Biography: Dr John WillisonJohn has lectured in Science Education at Curtin University and University of Canberra and presently coordinates the Graduate Certificate in Higher Education in the Centre for Learning and Professional Development at the University of Adelaide. His research interests concern the development of student research skills in the disciplines, and the ways in which academics facilitate this development. He is very interested to develop new collaborations with lecturers along this line of inquiry, as the present success of utilising the Research Skill Development framework in courses suggest its wide viability.
September 2008 - Design and management of technology-enhanced learning environments presented by Prof Peter Goodyear (Sydney)
As a teacher of educational design, I have spent time researching and theorising about the nature of design skills and design activity, particularly in the context of complex, technology-rich learning environments. In relation to design for learning at the university level, I have developed the thesis that educational technology needs to be much more user-centered, acknowledging and drawing power from the fact that learners will reinterpret learning tasks and reconfigure their workplaces. This opens up a new field of study which I have called the ‘ergonomics of learning environments’ and in which I have been building bridges with research by Engestrom, Nardi and others. I have also been arguing for more holistic approaches to the design and management of learning environments, for example in analysing the agencies, relationships and processes which are key to the successful implementation of learning technology strategies in tertiary education institutions and corporate training settings.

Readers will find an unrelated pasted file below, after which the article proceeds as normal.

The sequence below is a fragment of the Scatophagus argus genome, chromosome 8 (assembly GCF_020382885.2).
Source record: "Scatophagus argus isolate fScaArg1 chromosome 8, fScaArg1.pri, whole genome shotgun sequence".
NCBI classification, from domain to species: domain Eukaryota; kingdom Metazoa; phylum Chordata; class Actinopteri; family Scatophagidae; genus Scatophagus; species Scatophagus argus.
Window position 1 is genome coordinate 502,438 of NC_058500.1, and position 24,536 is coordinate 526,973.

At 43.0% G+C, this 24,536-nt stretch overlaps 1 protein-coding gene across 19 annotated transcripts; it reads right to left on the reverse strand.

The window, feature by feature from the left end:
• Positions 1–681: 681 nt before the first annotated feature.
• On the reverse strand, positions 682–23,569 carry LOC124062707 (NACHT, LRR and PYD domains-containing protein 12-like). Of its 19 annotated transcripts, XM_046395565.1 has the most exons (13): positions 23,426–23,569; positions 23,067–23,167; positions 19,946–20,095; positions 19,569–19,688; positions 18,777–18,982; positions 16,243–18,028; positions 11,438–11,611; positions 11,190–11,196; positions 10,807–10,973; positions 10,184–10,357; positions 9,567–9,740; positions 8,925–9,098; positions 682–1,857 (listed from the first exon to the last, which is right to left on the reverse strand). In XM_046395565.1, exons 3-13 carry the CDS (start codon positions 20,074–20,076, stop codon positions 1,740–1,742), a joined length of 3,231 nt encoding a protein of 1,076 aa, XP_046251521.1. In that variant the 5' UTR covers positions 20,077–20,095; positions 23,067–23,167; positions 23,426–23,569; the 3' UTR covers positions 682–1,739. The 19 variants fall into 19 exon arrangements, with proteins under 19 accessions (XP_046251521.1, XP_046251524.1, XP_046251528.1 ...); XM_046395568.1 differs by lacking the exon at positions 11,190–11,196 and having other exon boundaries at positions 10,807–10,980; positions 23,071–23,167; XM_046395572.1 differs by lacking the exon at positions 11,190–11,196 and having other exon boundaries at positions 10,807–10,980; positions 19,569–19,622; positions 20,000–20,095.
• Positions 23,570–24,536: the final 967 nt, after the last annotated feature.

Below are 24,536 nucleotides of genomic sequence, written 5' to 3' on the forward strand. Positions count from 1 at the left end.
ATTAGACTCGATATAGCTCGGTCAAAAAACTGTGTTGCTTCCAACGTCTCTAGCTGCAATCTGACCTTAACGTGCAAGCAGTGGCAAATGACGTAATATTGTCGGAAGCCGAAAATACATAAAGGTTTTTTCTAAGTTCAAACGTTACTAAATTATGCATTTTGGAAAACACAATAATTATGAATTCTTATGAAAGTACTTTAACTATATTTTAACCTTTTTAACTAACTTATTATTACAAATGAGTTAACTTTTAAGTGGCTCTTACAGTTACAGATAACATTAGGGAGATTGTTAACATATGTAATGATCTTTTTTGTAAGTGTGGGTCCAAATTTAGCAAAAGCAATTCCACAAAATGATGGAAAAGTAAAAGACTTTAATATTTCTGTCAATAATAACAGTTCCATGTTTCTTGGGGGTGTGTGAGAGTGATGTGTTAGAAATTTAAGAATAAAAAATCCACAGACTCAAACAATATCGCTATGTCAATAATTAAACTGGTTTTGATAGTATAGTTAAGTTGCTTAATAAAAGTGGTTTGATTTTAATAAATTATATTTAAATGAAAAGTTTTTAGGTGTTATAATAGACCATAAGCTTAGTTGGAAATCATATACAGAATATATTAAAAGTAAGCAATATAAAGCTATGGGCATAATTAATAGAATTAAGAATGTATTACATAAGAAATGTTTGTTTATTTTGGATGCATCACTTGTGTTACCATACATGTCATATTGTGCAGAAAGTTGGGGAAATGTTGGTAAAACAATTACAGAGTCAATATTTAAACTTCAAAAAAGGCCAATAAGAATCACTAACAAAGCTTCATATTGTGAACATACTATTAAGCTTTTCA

Biography: Professor Peter Goodyear
Professor Goodyear has been Professor of Education at the University of Sydney, since July 2003. Prior to this, he was Professor of Educational Research in the Centre for Studies in Advanced Learning Technology, Lancaster University in the UK. Professor Goodyear is a Senior Fellow of the Australian Learning and Teaching Council (ALTC). His fellowship program Teaching as Design uses some of the ideas mentioned in the abstract above. Professor Goodyear has been carrying out research and running advanced courses in the area of ICT and learning since the early 80s. His undergraduate and PhD degrees are in human geography, though they drew heavily on work in computing, sociology and psychology.